Crypto Layoffs Hit Compliance Departments

With the crypto industry reeling from huge price drops, a number of companies have begun laying off staff, including in their risk and compliance departments.

As the Wall Street Journal reported Tuesday (July 19), compliance experts warn cutting this staff could bring risks as the crypto world faces ongoing scrutiny from U.S. regulators.

“Compliance specialists join a firm for salaries and titles and also for a good compliance culture,” Will Brown, of the global recruiter Hamlyn Williams, told the Journal. “If [the firm] got a reputation that they decrease compliance staff when the market gets tough, you would worry about the longevity to join the compliance staff.”

Read more: Coinbase Cuts Staff by 18% Ahead of ‘Crypto Winter’

That can lead to more turnover in compliance departments, Brown added.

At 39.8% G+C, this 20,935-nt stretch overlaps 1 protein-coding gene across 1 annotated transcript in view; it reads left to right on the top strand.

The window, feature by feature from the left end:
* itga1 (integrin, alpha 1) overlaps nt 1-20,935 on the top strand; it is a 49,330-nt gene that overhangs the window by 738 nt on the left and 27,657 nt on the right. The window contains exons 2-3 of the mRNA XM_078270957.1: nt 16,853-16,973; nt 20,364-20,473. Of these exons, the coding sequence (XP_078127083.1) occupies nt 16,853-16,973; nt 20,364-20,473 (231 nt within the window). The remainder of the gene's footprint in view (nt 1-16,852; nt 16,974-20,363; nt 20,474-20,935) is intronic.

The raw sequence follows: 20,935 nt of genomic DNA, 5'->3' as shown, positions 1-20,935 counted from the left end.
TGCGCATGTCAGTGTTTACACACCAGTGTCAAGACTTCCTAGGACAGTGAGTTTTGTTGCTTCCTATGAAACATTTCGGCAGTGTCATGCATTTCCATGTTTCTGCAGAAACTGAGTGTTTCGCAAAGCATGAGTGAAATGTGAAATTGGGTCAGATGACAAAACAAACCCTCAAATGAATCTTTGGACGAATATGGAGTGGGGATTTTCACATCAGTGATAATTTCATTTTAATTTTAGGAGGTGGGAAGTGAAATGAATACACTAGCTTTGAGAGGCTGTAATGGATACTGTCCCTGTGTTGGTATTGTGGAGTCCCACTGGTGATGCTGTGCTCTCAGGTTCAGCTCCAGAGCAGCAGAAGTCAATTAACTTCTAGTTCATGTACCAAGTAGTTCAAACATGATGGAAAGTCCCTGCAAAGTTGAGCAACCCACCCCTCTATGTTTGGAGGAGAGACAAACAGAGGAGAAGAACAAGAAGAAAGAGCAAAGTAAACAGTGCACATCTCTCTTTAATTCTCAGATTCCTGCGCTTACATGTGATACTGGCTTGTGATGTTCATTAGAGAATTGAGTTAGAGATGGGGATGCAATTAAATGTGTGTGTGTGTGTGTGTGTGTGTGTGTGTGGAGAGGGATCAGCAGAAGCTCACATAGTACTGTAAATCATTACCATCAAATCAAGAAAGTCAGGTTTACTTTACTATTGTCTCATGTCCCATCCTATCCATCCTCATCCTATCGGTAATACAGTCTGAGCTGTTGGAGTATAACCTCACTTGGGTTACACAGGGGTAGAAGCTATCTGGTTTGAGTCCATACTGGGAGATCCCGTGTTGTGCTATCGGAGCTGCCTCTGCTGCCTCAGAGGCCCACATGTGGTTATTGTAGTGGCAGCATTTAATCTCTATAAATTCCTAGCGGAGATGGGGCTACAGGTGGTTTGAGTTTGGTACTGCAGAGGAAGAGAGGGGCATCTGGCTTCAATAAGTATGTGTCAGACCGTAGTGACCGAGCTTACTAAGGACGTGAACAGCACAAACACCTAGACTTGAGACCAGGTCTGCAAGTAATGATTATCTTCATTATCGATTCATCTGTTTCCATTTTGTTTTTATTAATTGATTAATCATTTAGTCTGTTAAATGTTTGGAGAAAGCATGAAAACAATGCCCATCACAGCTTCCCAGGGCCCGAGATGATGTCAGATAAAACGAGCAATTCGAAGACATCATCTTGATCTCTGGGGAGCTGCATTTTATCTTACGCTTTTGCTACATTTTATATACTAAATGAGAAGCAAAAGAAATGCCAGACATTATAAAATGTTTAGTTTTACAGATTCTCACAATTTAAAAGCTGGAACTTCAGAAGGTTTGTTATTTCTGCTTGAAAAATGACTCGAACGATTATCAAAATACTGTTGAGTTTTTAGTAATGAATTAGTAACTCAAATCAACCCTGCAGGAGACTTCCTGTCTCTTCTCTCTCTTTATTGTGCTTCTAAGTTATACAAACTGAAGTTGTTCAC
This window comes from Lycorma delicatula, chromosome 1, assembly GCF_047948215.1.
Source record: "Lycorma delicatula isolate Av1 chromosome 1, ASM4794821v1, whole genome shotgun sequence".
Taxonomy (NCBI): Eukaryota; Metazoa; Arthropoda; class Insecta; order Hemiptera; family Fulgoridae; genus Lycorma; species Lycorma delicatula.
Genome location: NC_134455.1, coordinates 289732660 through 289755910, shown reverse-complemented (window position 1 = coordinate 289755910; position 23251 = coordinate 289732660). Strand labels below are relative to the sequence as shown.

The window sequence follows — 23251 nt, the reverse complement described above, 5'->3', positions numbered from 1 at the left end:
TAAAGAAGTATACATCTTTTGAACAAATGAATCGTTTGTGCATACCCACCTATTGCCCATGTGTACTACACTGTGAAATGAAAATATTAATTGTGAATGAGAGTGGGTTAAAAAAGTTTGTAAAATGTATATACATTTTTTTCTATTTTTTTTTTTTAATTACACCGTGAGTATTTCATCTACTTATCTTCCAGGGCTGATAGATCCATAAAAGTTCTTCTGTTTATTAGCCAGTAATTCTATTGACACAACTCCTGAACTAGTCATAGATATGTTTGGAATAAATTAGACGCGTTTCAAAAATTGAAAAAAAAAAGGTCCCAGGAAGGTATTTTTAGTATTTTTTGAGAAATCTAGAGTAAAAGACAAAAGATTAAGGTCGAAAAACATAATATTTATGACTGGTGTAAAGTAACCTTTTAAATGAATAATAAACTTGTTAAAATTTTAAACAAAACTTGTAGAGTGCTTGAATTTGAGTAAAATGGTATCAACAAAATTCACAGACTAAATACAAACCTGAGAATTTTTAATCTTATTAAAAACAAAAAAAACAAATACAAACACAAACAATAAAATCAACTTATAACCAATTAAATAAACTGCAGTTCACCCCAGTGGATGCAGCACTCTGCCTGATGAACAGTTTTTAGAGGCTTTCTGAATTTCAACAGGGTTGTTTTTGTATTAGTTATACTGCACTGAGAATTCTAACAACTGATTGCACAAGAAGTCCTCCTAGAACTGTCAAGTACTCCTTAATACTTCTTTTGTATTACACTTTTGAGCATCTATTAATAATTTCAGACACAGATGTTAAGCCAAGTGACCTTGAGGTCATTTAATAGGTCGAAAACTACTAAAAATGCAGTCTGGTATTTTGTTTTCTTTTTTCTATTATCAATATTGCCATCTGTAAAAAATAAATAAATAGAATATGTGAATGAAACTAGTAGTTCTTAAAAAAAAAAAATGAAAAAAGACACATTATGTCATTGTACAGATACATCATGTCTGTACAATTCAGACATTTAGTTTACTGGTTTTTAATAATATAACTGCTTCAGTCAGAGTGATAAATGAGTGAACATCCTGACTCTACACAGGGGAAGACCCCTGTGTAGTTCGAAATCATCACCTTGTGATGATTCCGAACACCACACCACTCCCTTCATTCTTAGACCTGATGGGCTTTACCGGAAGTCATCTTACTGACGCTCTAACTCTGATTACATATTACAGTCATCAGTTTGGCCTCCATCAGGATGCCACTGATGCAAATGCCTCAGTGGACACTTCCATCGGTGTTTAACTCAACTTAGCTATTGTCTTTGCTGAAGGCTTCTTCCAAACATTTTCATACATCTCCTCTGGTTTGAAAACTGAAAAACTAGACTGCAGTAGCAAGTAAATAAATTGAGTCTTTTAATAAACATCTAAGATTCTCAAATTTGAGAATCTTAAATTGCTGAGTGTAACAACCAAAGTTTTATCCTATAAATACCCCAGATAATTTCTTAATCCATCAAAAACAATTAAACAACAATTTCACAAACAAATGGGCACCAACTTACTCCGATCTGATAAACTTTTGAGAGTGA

As PYMNTS reported in June, Coinbase cut about 18% of its full-time workers as it dealt with a steep decline in its stock price.

“We appear to be entering a recession after a 10+ year economic boom” Coinbase CEO Brian Armstrong said at the time. A recession could lead to another crypto winter, and could last for an extended period.

Among the laid-off workers were compliance analysts, investigations analysts, financial-crimes-investigations analysts and a compliance and anti-money laundering manager in India, the Journal said, adding that Coinbase also rescinded a number of job-offers in the compliance sector.

“Coinbase will never compromise on its commitment to security and compliance and continues to hire for security and compliance roles around the world,” a spokesperson told the Journal in an email.

Related: Today in Crypto: Gemini to Cut 10% of Its Staff

The company said it should have about 5,000 full-time employees by the end of the second quarter, four times number it had at the end of 2020. Coinbase declined to say how many of these workers would be compliance staff.

Meanwhile, the crypto exchange Gemini — which cut 10% of its staff in June — recently saw the departure of its director of business operations and intelligence, who most recently was the deputy chief compliance officer, and its head of risk, sources told the Journal.